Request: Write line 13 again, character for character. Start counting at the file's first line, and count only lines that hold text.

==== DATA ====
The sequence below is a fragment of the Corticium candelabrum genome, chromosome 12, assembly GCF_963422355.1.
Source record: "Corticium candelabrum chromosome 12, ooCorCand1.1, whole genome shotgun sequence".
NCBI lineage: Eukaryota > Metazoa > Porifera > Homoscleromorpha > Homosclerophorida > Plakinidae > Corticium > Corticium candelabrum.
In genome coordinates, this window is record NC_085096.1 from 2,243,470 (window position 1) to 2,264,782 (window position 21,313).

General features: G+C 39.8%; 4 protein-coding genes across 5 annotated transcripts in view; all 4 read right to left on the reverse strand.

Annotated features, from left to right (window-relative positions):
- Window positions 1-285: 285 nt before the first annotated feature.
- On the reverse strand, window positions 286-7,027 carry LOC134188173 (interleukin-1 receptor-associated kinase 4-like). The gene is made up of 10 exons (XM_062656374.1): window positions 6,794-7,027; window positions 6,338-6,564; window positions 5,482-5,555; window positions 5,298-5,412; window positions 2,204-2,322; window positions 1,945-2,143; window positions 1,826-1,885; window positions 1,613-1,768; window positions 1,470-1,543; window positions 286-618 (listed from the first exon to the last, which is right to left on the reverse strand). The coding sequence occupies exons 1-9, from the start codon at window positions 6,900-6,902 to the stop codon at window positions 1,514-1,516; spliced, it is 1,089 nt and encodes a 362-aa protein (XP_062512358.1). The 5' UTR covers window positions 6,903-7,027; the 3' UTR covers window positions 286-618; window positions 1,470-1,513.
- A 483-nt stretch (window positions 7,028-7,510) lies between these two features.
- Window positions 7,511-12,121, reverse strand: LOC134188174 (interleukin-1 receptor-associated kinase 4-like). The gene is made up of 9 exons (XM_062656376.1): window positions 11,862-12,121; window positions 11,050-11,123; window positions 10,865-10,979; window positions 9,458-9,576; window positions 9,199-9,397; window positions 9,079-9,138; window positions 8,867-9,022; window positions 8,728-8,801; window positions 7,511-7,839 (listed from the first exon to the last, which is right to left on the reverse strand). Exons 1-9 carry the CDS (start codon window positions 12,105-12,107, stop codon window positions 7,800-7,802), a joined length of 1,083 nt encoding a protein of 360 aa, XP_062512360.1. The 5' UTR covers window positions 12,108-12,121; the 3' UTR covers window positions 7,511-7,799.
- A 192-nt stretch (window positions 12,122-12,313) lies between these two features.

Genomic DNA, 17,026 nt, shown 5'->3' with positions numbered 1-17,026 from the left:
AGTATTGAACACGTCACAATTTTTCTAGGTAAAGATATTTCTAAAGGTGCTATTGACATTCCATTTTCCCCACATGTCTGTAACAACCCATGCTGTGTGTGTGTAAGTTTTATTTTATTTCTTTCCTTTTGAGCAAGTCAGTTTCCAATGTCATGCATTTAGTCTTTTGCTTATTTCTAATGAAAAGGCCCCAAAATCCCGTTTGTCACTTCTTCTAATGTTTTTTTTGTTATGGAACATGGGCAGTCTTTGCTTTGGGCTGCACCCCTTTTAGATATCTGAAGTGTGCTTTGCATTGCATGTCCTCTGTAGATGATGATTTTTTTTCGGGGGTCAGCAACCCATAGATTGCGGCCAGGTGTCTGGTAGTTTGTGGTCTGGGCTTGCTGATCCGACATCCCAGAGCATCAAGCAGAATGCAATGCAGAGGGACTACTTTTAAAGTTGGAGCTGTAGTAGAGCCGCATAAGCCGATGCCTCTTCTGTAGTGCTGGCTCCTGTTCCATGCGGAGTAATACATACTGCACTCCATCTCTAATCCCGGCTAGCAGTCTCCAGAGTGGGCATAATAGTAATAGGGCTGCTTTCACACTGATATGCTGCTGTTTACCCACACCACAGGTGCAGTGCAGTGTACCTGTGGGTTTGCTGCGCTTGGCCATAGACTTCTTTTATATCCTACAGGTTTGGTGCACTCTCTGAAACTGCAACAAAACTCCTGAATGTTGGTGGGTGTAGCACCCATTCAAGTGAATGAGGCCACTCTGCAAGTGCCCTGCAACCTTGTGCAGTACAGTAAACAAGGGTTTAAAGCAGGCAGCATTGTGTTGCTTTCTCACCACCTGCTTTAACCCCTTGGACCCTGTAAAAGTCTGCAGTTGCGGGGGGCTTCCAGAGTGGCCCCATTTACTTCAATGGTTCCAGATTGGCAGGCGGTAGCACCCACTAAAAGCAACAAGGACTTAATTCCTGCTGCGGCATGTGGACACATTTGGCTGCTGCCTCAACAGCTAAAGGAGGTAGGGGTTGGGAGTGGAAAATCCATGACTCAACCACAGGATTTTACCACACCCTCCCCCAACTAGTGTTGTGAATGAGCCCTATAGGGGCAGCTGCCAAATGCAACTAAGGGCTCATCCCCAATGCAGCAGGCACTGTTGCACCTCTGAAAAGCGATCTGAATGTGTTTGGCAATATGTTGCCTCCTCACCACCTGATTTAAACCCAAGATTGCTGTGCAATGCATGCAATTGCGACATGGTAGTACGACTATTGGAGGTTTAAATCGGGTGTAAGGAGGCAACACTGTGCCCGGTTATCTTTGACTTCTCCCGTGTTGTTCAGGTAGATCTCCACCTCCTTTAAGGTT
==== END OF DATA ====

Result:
AGTATTGAACACGTCACAATTTTTCTAGGTAAAGATATTTCTAAAGGTGCTATTGACATTCCATTTTCCCCACATGTCTGTAACAACCCATGCTGTGTGTGTGTAAGTTTTATTTTATTTCTTTCCTTTTGAGCAAGTCAGTTTCCAATGTCATGCATTTAGTCTTTTGCTTATTTCTAATGAAAAGGCCCCAAAATCCCGTTTGTCACTTCTTCTAATGTTTTTTTTGTTATGGAACATGGGCAGTCTTTGCTTTGGGCTGCACCCCTTTTAGATATCTGAAGTGTGCTTTGCATTGCATGTCCTCTGTAGATGATGATTTTTTTTCGGGGGTCAGCAACCCATAGATTGCGGCCAGGTGTCTGGTAGTTTGTGGTCTGGGCTTGCTGATCCGACATCCCAGAGCATCAAGCAGAATGCAATGCAGAGGGACTACTTTTAAAGTTGGAGCTGTAGTAGAGCCGCATAAGCCGATGCCTCTTCTGTAGTGCTGGCTCCTGTTCCATGCGGAGTAATACATACTGCACTCCATCTCTAATCCCGGCTAGCAGTCTCCAGAGTGGGCATAATAGTAATAGGGCTGCTTTCACACTGATATGCTGCTGTTTACCCACACCACAGGTGCAGTGCAGTGTACCTGTGGGTTTGCTGCGCTTGGCCATAGACTTCTTTTATATCCTACAGGTTTGGTGCACTCTCTGAAACTGCAACAAAACTCCTGAATGTTGGTGGGTGTAGCACCCATTCAAGTGAATGAGGCCACTCTGCAAGTGCCCTGCAACCTTGTGCAGTACAGTAAACAAGGGTTTAAAGCAGGCAGCATTGTGTTGCTTTCTCACCACCTGCTTTAACCCCTTGGACCCTGTAAAAGTCTGCAGTTGCGGGGGGCTTCCAGAGTGGCCCCATTTACTTCAATGGTTCCAGATTGGCAGGCGGTAGCACCCACTAAAAGCAACAAGGACTTAATTCCTGCTGCGGCATGTGGACACATTTGGCTGCTGCCTCAACAGCTAAAGGAGGTAGGGGTTGGGAGTGGAAAATCCATGACTCAACCACAGGATTTTACCACACCCTCCCCCAACTAGTGTTGTGAATGAGCCCTATAGGGGCAGCTGCCAAATGCAACTAAGGGCTCATCCCCAATGCAGCAGGCACTGTTGCACCTCTGAAAAGCGATCTGAATGTGTTTGGCAATATGTTGCCTCCTCACCACCTGATTTAAACCCAAGATTGCTGTGCAATGCATGCAATTGCGACATGGTAGTACGACTATTGGAGGTTTAAATCGGGTGTAAGGAGGCAACACTGTGCCCGGTTATCTTTGACTTCTCCCGTGTTGTTCAGGTAGATCTCCACCTCCTTTAAGGTT